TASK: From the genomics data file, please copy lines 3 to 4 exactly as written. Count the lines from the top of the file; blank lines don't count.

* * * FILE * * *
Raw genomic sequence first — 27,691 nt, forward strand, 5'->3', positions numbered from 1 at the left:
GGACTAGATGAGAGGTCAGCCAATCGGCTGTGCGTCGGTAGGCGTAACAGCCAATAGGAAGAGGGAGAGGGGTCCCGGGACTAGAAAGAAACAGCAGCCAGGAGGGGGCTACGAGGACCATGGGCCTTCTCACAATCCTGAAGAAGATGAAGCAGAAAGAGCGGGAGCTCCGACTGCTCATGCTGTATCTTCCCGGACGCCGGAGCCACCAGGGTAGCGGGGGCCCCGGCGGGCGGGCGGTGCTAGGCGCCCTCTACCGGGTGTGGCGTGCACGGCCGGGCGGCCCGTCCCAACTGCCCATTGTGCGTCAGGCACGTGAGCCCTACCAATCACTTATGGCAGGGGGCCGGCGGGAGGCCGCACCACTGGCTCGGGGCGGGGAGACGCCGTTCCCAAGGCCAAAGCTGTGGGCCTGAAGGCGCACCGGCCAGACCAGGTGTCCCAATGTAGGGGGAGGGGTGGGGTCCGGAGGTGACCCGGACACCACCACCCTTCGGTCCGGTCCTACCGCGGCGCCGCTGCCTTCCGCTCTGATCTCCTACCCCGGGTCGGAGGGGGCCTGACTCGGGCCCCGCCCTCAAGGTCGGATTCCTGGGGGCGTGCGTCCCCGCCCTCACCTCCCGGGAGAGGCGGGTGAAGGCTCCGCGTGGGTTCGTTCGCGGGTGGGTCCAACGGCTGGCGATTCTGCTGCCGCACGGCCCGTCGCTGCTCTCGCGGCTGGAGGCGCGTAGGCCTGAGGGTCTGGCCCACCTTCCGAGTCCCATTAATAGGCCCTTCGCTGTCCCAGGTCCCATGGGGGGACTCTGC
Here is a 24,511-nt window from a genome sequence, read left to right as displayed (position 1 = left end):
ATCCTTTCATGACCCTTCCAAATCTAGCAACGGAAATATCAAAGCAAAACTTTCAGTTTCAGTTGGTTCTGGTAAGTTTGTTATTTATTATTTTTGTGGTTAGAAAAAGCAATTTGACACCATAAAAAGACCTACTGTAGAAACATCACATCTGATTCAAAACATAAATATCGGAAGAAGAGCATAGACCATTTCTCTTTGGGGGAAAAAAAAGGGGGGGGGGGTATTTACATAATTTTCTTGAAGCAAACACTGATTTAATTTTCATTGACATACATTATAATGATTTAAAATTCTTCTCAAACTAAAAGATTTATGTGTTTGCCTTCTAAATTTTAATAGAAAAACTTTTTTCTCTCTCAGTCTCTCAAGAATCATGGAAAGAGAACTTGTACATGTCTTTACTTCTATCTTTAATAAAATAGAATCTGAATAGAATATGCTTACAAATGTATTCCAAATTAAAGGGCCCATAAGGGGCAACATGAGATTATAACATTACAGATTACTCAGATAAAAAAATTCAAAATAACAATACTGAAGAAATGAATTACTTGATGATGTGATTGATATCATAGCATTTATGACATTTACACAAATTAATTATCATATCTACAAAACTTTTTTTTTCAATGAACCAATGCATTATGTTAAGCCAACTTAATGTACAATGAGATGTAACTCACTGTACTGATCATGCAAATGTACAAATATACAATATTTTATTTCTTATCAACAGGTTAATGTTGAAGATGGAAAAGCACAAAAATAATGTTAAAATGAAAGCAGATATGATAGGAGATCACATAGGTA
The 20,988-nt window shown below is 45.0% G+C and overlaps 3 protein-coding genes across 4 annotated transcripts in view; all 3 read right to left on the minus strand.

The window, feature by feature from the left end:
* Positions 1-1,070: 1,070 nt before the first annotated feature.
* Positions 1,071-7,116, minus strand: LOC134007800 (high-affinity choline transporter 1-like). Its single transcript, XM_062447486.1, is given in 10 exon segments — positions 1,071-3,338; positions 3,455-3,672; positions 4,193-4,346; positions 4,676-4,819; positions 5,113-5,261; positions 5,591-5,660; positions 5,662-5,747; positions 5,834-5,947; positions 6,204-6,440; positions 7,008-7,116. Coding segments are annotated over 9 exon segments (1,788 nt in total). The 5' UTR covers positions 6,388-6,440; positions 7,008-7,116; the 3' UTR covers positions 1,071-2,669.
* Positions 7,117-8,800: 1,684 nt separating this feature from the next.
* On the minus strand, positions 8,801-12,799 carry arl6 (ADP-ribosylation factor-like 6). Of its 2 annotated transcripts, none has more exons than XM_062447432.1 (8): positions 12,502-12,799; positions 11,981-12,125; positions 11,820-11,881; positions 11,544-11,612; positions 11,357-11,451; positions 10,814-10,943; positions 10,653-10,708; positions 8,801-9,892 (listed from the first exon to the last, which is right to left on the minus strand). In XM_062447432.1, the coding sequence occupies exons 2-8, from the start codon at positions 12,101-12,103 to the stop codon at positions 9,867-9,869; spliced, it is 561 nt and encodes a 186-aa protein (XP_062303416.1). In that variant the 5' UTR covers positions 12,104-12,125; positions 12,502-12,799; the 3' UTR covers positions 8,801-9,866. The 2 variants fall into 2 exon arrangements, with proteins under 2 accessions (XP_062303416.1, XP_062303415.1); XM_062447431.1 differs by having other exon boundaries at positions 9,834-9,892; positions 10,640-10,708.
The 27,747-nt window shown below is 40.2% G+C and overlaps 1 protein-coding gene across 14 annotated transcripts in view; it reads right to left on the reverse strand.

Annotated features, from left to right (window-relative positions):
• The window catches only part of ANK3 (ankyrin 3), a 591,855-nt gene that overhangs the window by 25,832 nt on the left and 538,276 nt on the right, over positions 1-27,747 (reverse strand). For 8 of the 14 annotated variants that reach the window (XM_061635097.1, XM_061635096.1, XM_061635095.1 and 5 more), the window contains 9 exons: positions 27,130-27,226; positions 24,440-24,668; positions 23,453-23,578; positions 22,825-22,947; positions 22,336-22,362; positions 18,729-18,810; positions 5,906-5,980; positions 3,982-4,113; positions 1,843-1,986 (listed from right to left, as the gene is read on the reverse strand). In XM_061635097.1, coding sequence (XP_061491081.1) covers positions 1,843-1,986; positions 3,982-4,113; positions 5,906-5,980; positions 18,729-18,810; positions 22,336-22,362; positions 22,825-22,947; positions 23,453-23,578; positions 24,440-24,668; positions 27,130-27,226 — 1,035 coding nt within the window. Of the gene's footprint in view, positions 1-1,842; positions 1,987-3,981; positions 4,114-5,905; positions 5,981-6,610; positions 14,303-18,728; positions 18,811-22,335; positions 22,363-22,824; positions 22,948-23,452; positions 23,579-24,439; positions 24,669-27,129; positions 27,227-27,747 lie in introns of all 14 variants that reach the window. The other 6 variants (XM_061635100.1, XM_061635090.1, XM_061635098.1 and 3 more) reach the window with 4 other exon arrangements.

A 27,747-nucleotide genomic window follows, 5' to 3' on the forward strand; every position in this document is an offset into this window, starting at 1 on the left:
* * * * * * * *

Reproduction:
Here is a 24,511-nt window from a genome sequence, read left to right as displayed (position 1 = left end):
ATCCTTTCATGACCCTTCCAAATCTAGCAACGGAAATATCAAAGCAAAACTTTCAGTTTCAGTTGGTTCTGGTAAGTTTGTTATTTATTATTTTTGTGGTTAGAAAAAGCAATTTGACACCATAAAAAGACCTACTGTAGAAACATCACATCTGATTCAAAACATAAATATCGGAAGAAGAGCATAGACCATTTCTCTTTGGGGGAAAAAAAAGGGGGGGGGGGTATTTACATAATTTTCTTGAAGCAAACACTGATTTAATTTTCATTGACATACATTATAATGATTTAAAATTCTTCTCAAACTAAAAGATTTATGTGTTTGCCTTCTAAATTTTAATAGAAAAACTTTTTTCTCTCTCAGTCTCTCAAGAATCATGGAAAGAGAACTTGTACATGTCTTTACTTCTATCTTTAATAAAATAGAATCTGAATAGAATATGCTTACAAATGTATTCCAAATTAAAGGGCCCATAAGGGGCAACATGAGATTATAACATTACAGATTACTCAGATAAAAAAATTCAAAATAACAATACTGAAGAAATGAATTACTTGATGATGTGATTGATATCATAGCATTTATGACATTTACACAAATTAATTATCATATCTACAAAACTTTTTTTTTCAATGAACCAATGCATTATGTTAAGCCAACTTAATGTACAATGAGATGTAACTCACTGTACTGATCATGCAAATGTACAAATATACAATATTTTATTTCTTATCAACAGGTTAATGTTGAAGATGGAAAAGCACAAAAATAATGTTAAAATGAAAGCAGATATGATAGGAGATCACATAGGTA